Third, with the weight added to the ship to accommodate Australian requirements, the Hunter’s speed will lag well below operational standards. It appears to need significantly more power in order to keep up with the fleet, both in terms of maximum and economical cruising speed. Constant use of its gas turbine may be required, which will compromise both the ship’s vaunted stealth abilities as well as its range. A ship of the Hunter’s size should have two gas turbines to provide redundancy in case of failure or battle damage.
Last, a 3% design margin for growth in the weight of the ship is so low that it leaves no scope for future upgrades. At a time of rapid technological change, a new warship with a life of perhaps 30 years will require at least one substantial upgrade in its life.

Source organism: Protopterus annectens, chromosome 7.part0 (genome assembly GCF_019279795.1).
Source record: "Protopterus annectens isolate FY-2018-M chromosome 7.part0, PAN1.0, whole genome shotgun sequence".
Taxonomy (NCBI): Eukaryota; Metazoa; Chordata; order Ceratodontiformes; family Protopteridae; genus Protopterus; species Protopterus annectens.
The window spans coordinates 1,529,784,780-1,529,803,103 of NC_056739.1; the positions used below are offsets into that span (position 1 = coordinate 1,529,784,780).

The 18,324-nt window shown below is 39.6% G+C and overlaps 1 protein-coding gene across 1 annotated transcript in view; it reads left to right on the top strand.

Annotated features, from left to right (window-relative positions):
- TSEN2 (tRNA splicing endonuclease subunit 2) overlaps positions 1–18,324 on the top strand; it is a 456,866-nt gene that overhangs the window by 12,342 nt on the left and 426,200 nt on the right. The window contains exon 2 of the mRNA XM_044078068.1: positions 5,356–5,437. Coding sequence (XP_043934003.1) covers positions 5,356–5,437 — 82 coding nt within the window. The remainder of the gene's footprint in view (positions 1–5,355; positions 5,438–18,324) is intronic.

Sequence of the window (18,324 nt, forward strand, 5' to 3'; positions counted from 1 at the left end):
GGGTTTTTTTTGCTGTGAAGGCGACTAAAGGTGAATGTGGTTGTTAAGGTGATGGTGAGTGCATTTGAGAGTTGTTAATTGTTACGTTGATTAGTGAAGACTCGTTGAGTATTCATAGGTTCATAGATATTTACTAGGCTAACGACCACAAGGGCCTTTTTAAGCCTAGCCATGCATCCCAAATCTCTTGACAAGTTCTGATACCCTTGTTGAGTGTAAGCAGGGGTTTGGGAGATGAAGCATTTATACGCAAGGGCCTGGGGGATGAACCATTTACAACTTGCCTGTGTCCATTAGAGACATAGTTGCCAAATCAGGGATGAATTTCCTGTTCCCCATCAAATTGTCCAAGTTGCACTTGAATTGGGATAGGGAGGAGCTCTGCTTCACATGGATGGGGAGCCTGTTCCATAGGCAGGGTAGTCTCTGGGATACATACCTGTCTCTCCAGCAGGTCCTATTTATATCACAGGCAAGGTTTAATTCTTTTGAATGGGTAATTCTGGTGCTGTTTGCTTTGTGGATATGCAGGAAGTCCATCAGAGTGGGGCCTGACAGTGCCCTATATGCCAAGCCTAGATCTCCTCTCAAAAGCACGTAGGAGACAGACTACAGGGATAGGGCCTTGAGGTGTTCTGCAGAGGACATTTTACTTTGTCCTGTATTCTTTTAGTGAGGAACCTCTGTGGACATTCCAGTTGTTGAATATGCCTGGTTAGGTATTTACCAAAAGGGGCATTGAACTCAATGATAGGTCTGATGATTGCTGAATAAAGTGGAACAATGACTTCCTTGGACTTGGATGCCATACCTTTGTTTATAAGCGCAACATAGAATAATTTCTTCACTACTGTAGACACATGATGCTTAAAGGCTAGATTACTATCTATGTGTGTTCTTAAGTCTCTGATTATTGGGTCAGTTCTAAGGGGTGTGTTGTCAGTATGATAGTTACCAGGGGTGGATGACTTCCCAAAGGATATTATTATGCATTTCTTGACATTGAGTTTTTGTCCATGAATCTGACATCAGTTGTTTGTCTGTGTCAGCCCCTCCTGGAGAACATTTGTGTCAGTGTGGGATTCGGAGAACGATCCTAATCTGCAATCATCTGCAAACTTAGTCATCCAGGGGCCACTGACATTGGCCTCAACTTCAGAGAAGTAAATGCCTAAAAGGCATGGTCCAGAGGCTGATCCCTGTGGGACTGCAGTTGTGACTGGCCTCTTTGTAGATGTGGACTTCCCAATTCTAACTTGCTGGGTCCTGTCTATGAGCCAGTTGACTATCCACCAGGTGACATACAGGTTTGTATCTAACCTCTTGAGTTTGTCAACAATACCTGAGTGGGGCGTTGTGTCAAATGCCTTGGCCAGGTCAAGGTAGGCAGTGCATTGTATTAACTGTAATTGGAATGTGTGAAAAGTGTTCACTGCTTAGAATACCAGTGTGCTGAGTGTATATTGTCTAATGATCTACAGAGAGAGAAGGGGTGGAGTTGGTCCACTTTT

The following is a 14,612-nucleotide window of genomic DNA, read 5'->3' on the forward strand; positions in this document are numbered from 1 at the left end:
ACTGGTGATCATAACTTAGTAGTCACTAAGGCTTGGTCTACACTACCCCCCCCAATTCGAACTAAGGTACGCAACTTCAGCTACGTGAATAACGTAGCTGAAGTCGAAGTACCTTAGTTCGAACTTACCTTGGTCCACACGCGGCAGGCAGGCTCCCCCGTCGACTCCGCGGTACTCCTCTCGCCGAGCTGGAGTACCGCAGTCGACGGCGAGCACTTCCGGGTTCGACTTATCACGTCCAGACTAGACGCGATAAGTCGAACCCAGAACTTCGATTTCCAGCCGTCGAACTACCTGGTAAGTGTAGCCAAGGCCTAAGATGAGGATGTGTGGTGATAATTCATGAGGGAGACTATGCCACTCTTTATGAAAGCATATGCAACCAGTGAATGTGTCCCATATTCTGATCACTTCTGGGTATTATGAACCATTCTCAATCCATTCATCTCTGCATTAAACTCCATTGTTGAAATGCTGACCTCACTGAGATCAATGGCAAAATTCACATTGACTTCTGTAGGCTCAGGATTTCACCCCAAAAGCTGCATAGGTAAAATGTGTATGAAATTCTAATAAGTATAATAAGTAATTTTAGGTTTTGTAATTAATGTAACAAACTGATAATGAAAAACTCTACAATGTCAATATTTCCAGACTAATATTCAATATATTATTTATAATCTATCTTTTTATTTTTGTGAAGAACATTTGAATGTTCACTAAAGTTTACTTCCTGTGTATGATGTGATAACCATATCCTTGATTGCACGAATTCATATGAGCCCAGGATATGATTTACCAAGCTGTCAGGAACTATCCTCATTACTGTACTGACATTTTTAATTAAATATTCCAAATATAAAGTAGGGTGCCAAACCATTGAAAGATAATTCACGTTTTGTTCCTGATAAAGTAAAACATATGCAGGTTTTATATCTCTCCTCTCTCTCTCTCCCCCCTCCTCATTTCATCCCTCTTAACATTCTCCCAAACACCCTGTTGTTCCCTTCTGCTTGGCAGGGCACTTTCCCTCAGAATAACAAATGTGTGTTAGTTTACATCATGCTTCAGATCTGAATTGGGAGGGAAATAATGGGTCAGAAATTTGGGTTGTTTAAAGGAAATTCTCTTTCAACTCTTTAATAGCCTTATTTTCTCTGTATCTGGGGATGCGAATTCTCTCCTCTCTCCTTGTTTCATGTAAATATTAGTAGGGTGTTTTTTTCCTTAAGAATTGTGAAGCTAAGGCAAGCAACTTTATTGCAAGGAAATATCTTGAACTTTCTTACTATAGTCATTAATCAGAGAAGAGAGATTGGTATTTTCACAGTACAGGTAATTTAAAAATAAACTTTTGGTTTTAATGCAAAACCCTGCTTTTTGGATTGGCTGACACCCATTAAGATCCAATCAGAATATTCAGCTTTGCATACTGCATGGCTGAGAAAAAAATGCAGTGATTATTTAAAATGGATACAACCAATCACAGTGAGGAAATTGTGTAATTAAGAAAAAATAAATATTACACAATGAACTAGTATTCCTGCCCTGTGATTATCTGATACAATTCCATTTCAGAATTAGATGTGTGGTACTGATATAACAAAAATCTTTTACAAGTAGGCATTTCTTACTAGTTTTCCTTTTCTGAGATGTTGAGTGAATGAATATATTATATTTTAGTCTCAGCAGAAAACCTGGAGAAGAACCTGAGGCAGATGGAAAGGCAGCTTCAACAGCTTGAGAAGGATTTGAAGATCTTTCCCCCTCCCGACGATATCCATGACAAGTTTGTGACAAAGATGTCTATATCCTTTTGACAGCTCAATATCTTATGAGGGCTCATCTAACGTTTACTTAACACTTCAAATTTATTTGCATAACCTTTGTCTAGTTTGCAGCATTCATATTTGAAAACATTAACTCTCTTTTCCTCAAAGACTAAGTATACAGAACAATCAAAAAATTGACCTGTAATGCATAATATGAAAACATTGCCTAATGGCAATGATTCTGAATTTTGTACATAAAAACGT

Even if feasible, rectifying these problems would require a new design. In principle, the changes required could be accommodated in a 10,000-tonne design, as exemplified by the Arleigh Burke. Australia is already paying an eye-watering $6.27 billion for the redesign of a ship that Defence once classified as ‘mature’.
If the necessary design changes prove impossible, however, the government should move rapidly to cancel the Hunter and order more Hobart ships to an updated design. This must include the installation of CEAFAR2, and the contract with Lockheed Martin to integrate it with Aegis should continue. Alternatively, we could seek to construct in Australia the Flight III version of the Arleigh Burke destroyer, again with the CEAFAR2 and Aegis. We could then use that as a basis for seeking involvement in the DDG(X) program. But time is of the essence. If nothing changes, the navy won’t deploy a single additional VLS cell for another decade.